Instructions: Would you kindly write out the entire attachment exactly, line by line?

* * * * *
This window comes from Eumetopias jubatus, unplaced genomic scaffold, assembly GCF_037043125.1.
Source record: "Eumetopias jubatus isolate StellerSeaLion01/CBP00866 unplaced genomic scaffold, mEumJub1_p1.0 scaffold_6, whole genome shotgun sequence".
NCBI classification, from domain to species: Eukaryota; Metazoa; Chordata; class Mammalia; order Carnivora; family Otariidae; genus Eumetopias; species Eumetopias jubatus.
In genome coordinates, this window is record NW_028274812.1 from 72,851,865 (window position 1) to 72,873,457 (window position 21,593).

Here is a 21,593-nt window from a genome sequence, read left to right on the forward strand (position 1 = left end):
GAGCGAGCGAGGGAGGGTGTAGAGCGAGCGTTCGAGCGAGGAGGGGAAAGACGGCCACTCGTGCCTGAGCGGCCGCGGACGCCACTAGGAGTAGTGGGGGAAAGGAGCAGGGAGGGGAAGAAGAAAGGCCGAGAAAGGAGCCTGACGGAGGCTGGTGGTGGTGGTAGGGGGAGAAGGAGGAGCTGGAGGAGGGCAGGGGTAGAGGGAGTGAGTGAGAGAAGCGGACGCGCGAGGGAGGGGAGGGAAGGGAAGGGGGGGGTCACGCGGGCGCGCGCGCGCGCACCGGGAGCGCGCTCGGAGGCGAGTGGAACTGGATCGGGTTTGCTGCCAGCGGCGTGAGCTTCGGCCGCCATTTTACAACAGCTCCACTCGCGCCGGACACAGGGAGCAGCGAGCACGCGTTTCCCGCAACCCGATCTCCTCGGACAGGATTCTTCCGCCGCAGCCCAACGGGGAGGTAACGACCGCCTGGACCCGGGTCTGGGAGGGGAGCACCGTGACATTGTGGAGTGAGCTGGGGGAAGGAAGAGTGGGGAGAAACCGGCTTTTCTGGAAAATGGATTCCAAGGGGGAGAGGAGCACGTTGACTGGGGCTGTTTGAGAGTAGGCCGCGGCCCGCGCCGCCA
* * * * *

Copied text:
This window comes from Eumetopias jubatus, unplaced genomic scaffold, assembly GCF_037043125.1.
Source record: "Eumetopias jubatus isolate StellerSeaLion01/CBP00866 unplaced genomic scaffold, mEumJub1_p1.0 scaffold_6, whole genome shotgun sequence".
NCBI classification, from domain to species: Eukaryota; Metazoa; Chordata; class Mammalia; order Carnivora; family Otariidae; genus Eumetopias; species Eumetopias jubatus.
In genome coordinates, this window is record NW_028274812.1 from 72,851,865 (window position 1) to 72,873,457 (window position 21,593).

Here is a 21,593-nt window from a genome sequence, read left to right on the forward strand (position 1 = left end):
GAGCGAGCGAGGGAGGGTGTAGAGCGAGCGTTCGAGCGAGGAGGGGAAAGACGGCCACTCGTGCCTGAGCGGCCGCGGACGCCACTAGGAGTAGTGGGGGAAAGGAGCAGGGAGGGGAAGAAGAAAGGCCGAGAAAGGAGCCTGACGGAGGCTGGTGGTGGTGGTAGGGGGAGAAGGAGGAGCTGGAGGAGGGCAGGGGTAGAGGGAGTGAGTGAGAGAAGCGGACGCGCGAGGGAGGGGAGGGAAGGGAAGGGGGGGGTCACGCGGGCGCGCGCGCGCGCACCGGGAGCGCGCTCGGAGGCGAGTGGAACTGGATCGGGTTTGCTGCCAGCGGCGTGAGCTTCGGCCGCCATTTTACAACAGCTCCACTCGCGCCGGACACAGGGAGCAGCGAGCACGCGTTTCCCGCAACCCGATCTCCTCGGACAGGATTCTTCCGCCGCAGCCCAACGGGGAGGTAACGACCGCCTGGACCCGGGTCTGGGAGGGGAGCACCGTGACATTGTGGAGTGAGCTGGGGGAAGGAAGAGTGGGGAGAAACCGGCTTTTCTGGAAAATGGATTCCAAGGGGGAGAGGAGCACGTTGACTGGGGCTGTTTGAGAGTAGGCCGCGGCCCGCGCCGCCA